Douglas refurbished the irrigation infrastructure in Vuka Resettlement Community, his home village in Zimbabwe. A former commercial farm community with an irrigation system damaged by war, the village currently holds 70 family sites. Without irrigation, the 700 villagers must carry water far to nourish their crops. Douglas set out to provide a reliable water supply, a key step in creating sustainable income and cash crops. The project required buying new pump sets and repairing existing equipment. Concerned about security, the village also gave land to a man in exchange for him guarding the pump sets. The project also helped villagers secure their own food supply, thereby reducing the odds of malnutrition. In Douglas’s own words: “When the water started pumping, the feeling of hope and success was evident in the village and dispelled doubts that their situation was insurmountable … It was a thrill to share their joy and for them to not be disappointed again by unfilled promises of outside groups. Hope was revived.”
Leah Roth-Howe '08
Ending the Silence
Chicago, Illinois and Cambodia
The Khmer Rouge genocide is not included in the formal Cambodian education system. Leah initiated a series of workshops that provided a safe space for Cambodian students to confront their country’s history of violence, ask questions, and creatively express their reactions. Her project began in Chicago: Working with the Cambodian Association of Illinois, she organized intergenerational dialogues among survivors, their descendants, and other students. She next traveled to Cambodia to work with Youth for Peace (YFP), creating additional workshops. Workshop participants, including students, Khmer Rouge survivors, and former Khmer Rouge soldiers, were better able to express themselves through visual imagery than through words. Leah connected with galleries in the United States interested in exhibiting the artwork and at the request of YFP, led subsequent workshops at its International Youth Peace Conference.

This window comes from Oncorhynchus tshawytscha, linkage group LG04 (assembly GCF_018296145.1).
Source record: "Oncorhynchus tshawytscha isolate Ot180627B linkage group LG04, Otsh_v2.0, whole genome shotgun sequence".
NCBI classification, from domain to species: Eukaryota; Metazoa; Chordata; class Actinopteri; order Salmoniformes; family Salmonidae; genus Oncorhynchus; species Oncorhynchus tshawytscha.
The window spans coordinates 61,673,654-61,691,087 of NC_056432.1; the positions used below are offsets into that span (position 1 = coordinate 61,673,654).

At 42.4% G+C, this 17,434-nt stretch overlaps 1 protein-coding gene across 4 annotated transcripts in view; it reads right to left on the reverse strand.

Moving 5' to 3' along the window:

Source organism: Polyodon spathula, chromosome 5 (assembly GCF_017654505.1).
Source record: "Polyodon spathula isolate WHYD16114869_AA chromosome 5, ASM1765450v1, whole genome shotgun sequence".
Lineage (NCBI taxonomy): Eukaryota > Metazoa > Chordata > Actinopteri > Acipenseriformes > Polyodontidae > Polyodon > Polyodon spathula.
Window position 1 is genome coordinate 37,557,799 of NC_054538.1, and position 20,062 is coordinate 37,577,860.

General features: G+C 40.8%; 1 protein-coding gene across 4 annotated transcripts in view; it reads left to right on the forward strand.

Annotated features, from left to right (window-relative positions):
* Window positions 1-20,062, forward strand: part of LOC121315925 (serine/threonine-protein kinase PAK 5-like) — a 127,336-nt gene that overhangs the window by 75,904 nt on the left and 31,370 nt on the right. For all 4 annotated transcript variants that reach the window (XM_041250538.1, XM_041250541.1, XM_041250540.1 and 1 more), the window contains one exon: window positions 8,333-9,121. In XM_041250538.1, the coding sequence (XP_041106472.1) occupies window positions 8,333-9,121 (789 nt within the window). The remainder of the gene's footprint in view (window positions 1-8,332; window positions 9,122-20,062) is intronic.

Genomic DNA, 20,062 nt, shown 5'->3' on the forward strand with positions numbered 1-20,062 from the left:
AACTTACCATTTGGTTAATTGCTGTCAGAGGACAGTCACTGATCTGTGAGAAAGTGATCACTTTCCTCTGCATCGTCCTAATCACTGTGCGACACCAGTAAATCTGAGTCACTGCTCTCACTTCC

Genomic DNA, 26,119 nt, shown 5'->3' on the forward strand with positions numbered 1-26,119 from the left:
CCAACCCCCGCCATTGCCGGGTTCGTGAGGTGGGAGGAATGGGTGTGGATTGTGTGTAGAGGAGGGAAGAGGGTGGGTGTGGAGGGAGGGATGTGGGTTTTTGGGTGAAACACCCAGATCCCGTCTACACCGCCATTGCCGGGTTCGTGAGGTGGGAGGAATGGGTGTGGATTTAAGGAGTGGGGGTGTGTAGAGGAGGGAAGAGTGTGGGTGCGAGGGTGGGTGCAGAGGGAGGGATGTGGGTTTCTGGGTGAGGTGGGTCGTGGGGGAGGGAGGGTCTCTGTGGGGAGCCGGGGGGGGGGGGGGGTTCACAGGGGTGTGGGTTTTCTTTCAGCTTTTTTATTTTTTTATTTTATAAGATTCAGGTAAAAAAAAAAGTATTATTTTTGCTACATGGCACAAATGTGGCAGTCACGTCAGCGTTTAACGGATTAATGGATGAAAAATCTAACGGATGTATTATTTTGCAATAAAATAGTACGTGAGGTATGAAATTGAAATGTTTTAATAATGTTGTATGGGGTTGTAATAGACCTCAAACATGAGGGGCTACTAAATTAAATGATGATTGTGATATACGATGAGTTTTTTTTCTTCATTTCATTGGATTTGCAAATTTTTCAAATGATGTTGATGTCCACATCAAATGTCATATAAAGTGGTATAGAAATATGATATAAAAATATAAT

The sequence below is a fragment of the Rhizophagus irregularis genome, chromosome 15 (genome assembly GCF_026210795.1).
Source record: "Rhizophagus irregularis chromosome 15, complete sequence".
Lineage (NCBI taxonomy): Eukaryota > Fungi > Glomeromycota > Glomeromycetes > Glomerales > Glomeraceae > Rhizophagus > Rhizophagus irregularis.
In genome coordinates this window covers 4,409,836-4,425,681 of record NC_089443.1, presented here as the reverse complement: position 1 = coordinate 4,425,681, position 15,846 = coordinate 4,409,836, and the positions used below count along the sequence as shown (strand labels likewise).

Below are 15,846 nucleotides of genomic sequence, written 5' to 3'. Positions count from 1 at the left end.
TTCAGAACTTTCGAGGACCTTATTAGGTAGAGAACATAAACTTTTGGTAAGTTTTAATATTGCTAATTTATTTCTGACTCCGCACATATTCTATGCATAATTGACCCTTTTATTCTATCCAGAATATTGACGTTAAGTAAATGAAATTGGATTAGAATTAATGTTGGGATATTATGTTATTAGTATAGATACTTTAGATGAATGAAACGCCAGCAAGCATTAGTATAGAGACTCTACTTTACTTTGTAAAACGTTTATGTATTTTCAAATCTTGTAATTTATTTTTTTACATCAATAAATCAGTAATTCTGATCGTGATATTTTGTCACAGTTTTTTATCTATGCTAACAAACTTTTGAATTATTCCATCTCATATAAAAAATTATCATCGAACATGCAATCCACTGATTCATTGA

Zainab Mansaray ’09 & Arthur Sillah ’10
Sierra Leone Muslim Brotherhood School
Arthur and Zainab set out to rehabilitate the Sierra Leone Muslim Brotherhood Primary School and organize workshops that encouraged the students to unite in collective community service. The idea of collaborative service for the public good was a new concept for the children. The workshops motivated students to create different projects to help others, such as cleaning the local hospital and distributing malaria nets. A major effort included building a two-classroom structure—furnished with desks, chairs, blackboards, and 900 government-approved books—that continues to house most of this school’s classes. Every student received school supplies and 10 were given scholarships for a full year of tuition, books, and supplies. Students now study within a classroom rather than under trees.
Dara Hoppe ’10
Project for Sustainable Development
Dara created and facilitated a jewelry-making workshop for people living in the Brazilian Amazon. The workshop taught community members— primarily subsistence farmers—to generate an environmentally sustainable, alternate source of income using seeds to create jewelry. The project brought to the community sewing machines, as well as a computer and a small law library to help support local farmers in complex land-rights cases. Prior to the workshop, women had few opportunities to gather. Making and marketing the jewelry united women in continuing relationships. Trading and collecting seeds raised consciousness about ways to benefit from local natural resources. Dara continues to establish markets for the jewelry in the United States.
Fiorella Ormeño Incio ’09
Peace Building Workshops
Fiorella organized a series of Peace Building Workshops in public and private schools throughout Peru, which were aimed at defusing racial and gender discrimination issues in high schools. These workshops trained teacher-leaders from local schools to identify discrimination and support their students’ conflict resolution skills. The teachers stepped beyond the workshops to develop a book of strategies for teachers and students in affected communities, and students established Peace Clubs in their schools, helping ensure the ongoing effect of the project.
A complete list of the participating schools, summary of projects, and a video interview with Davis from 2006, is available on the program’s web site: davisprojectsforpeace.org.